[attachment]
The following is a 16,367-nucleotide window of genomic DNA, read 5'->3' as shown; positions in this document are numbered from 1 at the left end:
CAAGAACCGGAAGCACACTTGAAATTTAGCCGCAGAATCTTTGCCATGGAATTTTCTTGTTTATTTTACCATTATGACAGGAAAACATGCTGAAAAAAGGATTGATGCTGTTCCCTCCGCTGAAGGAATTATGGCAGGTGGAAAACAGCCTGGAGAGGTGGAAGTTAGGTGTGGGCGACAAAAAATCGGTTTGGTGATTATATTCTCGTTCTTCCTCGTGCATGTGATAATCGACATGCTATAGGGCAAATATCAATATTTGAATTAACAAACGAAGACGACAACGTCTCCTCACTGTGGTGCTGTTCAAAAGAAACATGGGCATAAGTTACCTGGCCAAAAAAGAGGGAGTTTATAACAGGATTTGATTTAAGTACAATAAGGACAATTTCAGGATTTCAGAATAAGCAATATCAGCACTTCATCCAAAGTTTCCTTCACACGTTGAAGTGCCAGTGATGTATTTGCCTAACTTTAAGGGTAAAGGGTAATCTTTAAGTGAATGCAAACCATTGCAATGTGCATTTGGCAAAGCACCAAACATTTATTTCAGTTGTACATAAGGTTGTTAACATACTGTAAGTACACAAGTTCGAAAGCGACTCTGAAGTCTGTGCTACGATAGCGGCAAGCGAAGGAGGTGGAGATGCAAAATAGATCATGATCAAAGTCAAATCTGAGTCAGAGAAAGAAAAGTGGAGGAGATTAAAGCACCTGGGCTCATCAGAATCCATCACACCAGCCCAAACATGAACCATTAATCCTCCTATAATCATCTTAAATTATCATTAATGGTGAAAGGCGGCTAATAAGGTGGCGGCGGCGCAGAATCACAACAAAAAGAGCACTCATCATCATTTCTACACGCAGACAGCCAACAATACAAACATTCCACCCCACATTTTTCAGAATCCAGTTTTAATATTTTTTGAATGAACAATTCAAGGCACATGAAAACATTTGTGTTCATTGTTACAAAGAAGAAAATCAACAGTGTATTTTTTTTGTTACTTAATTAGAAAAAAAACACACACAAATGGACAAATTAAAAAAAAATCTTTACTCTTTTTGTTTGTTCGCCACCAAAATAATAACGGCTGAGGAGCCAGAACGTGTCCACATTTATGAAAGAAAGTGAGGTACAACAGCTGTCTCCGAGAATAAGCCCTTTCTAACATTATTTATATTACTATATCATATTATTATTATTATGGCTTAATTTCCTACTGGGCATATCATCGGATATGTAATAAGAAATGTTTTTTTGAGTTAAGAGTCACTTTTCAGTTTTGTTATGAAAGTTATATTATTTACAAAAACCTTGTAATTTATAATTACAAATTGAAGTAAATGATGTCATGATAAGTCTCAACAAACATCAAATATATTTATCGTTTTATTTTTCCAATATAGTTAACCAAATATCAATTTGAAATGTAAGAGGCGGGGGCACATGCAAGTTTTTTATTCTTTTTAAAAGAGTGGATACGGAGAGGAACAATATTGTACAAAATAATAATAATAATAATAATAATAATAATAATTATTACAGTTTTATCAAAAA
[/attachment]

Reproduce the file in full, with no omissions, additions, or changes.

The following is a 16,367-nucleotide window of genomic DNA, read 5'->3' as shown; positions in this document are numbered from 1 at the left end:
CAAGAACCGGAAGCACACTTGAAATTTAGCCGCAGAATCTTTGCCATGGAATTTTCTTGTTTATTTTACCATTATGACAGGAAAACATGCTGAAAAAAGGATTGATGCTGTTCCCTCCGCTGAAGGAATTATGGCAGGTGGAAAACAGCCTGGAGAGGTGGAAGTTAGGTGTGGGCGACAAAAAATCGGTTTGGTGATTATATTCTCGTTCTTCCTCGTGCATGTGATAATCGACATGCTATAGGGCAAATATCAATATTTGAATTAACAAACGAAGACGACAACGTCTCCTCACTGTGGTGCTGTTCAAAAGAAACATGGGCATAAGTTACCTGGCCAAAAAAGAGGGAGTTTATAACAGGATTTGATTTAAGTACAATAAGGACAATTTCAGGATTTCAGAATAAGCAATATCAGCACTTCATCCAAAGTTTCCTTCACACGTTGAAGTGCCAGTGATGTATTTGCCTAACTTTAAGGGTAAAGGGTAATCTTTAAGTGAATGCAAACCATTGCAATGTGCATTTGGCAAAGCACCAAACATTTATTTCAGTTGTACATAAGGTTGTTAACATACTGTAAGTACACAAGTTCGAAAGCGACTCTGAAGTCTGTGCTACGATAGCGGCAAGCGAAGGAGGTGGAGATGCAAAATAGATCATGATCAAAGTCAAATCTGAGTCAGAGAAAGAAAAGTGGAGGAGATTAAAGCACCTGGGCTCATCAGAATCCATCACACCAGCCCAAACATGAACCATTAATCCTCCTATAATCATCTTAAATTATCATTAATGGTGAAAGGCGGCTAATAAGGTGGCGGCGGCGCAGAATCACAACAAAAAGAGCACTCATCATCATTTCTACACGCAGACAGCCAACAATACAAACATTCCACCCCACATTTTTCAGAATCCAGTTTTAATATTTTTTGAATGAACAATTCAAGGCACATGAAAACATTTGTGTTCATTGTTACAAAGAAGAAAATCAACAGTGTATTTTTTTTGTTACTTAATTAGAAAAAAAACACACACAAATGGACAAATTAAAAAAAAATCTTTACTCTTTTTGTTTGTTCGCCACCAAAATAATAACGGCTGAGGAGCCAGAACGTGTCCACATTTATGAAAGAAAGTGAGGTACAACAGCTGTCTCCGAGAATAAGCCCTTTCTAACATTATTTATATTACTATATCATATTATTATTATTATGGCTTAATTTCCTACTGGGCATATCATCGGATATGTAATAAGAAATGTTTTTTTGAGTTAAGAGTCACTTTTCAGTTTTGTTATGAAAGTTATATTATTTACAAAAACCTTGTAATTTATAATTACAAATTGAAGTAAATGATGTCATGATAAGTCTCAACAAACATCAAATATATTTATCGTTTTATTTTTCCAATATAGTTAACCAAATATCAATTTGAAATGTAAGAGGCGGGGGCACATGCAAGTTTTTTATTCTTTTTAAAAGAGTGGATACGGAGAGGAACAATATTGTACAAAATAATAATAATAATAATAATAATAATAATAATTATTACAGTTTTATCAAAAA